Mende Nazer, former slave
Slavery is taken for granted in the Qur’an, and is still practiced in the Islamic world — most notoriously in Sudan, from which this report comes. It is of interest to those who are concerned about the equality of rights of all people in Islamic societies as an example of the fact that Muslim radicals will enforce Sharia in its fullness, including its institutionalized discrimination against non-Muslim dhimmis and women. This report comes from BBC News, with thanks to FreedomNowNews:
On the surface, Mende Nazer is a bright, bubbly, confident young woman, quick to break into a beautiful infectious smile, which lights up her whole face.
Nothing to suggest that she spent eight years of her life as a slave after being captured from her village in Sudan’s Nuba Mountains.
But the smile soon disappears when she talks about her past and her eyes start to well up with tears.
“I still have nightmares,” she told BBC News Online in London three years after she managed to escape to freedom.
She was just 12 when one night her village was targeted by Arab slave raiders, who snatched her away from her loving family to be a slave in far away Khartoum.
The story of her capture and life in servitude, published in her book Slave, reads like something from the Middle Ages but it happened in the early 1990s and she says this is still the lot of many young girls from southern Sudan.
She worked from first thing in the morning until late at night, washing, cleaning and ironing, without any pay or days off, sleeping in a locked shed in the garden.
At first, her mistress thought she was unclean and diseased, so she wouldn’t let Mende touch the children.
But after a while, looking after the children and cooking for the family were added to her list of duties.
She only ate the scraps left by her mistress’ family – “like an animal,” she said.
Eating these leftovers on her own in the kitchen was particularly demeaning for her, as sharing food is a central part of her Nuba culture, where no-one eats alone.
She was often beaten and on one occasion, after preparing fried eggs instead of poached eggs, her mistress “seized the ladle out of the frying pan, and thrust the burning hot metal against my forearm.
“I cried out in agony, as she ground it, sizzling, into my skin,” she wrote.
Her left arm is still badly scarred.
This is the life she was leading at the start of the 21st century.
Then, a train of events began which would eventually lead to her freedom.
Her mistress’s sister, married to a Sudanese diplomat in London, had twins, so she was “given” to her to help her out.
“Well, it’s easy for us to get you another abda [slave]… whereas I understand it’s impossible for people to find one in London,” the wife of a slave-dealer told her mistress.
Her new “owners” returned on holiday to Sudan, leaving her in the custody of some colleagues and she realised this was her chance to escape.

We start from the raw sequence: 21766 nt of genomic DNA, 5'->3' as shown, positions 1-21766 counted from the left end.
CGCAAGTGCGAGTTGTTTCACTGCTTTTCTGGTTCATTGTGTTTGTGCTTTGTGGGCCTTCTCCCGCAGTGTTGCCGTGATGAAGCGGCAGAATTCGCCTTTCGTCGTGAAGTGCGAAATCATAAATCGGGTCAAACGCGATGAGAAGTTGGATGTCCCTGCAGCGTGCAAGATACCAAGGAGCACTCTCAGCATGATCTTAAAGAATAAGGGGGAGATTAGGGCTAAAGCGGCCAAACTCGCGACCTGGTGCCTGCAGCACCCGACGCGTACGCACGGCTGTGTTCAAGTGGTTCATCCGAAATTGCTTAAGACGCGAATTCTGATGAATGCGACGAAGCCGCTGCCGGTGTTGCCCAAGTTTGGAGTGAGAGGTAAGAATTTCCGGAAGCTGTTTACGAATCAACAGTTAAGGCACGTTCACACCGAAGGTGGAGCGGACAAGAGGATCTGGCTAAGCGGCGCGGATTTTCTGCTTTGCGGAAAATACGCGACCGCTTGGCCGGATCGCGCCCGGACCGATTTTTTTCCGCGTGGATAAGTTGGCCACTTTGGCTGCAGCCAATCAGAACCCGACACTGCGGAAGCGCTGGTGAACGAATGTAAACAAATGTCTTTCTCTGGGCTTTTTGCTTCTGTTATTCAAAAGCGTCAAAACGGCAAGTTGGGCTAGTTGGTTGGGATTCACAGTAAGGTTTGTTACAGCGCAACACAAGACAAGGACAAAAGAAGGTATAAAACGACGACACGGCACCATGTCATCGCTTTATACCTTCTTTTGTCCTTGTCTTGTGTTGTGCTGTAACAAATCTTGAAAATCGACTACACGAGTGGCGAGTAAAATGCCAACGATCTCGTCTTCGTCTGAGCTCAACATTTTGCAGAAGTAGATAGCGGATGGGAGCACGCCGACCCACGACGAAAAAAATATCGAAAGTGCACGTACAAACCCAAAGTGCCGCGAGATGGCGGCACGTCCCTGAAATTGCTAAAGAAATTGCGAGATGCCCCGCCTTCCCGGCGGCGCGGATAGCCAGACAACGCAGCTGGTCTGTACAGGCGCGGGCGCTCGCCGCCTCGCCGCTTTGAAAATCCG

But she spoke no English and had no concept of claiming asylum or how to survive in a bustling city of eight million people.
She went up to anyone she saw on London’s streets who looked like they could be from southern Sudan and greeted them in Arabic.
After receiving endless quizzical looks and dismissals, she found someone working in a garage from Sudan and who knew someone from the Nuba Mountains.
A few days later, they waited for her outside her owner’s house and told her to run away.
What was that first taste of freedom like?
“I was terrified that they would come and capture me again,” she says.
After eight years of being beaten and threatened into submission, physical freedom was one thing, mental emancipation would take far longer.
When she first escaped, her family was taken to Khartoum and told to try and persuade her to return home.
They were told she had been kidnapped and forced to renounce Islam and convert to Christianity.
But once the family spoke to her, she was able to tell them her true story and is now in regular contact with them.
But she can’t go to Sudan and so once every three months or so, her mother makes a day-long trip by lorry from her village to a town where there is a telephone, so they can talk.
She hopes one day to meet them again – if she can get them to another country.
Although Slave has already been published in Germany, she says she is worried that the publicity surrounding its release in the UK might cause more trouble for her family.
“I could keep quiet because I’ve had my freedom but while others are still in slavery in Sudan, a part of me is, too,” she says.
Launching the book and traipsing from one media interview to another, stoking up all the painful memories, is hugely stressful but she says this is the one thing she can do to help those she left behind.
Last year, a study estimated that more than 11,000 southern Sudanese had been abducted in 20 years, many of whom probably remain in bondage.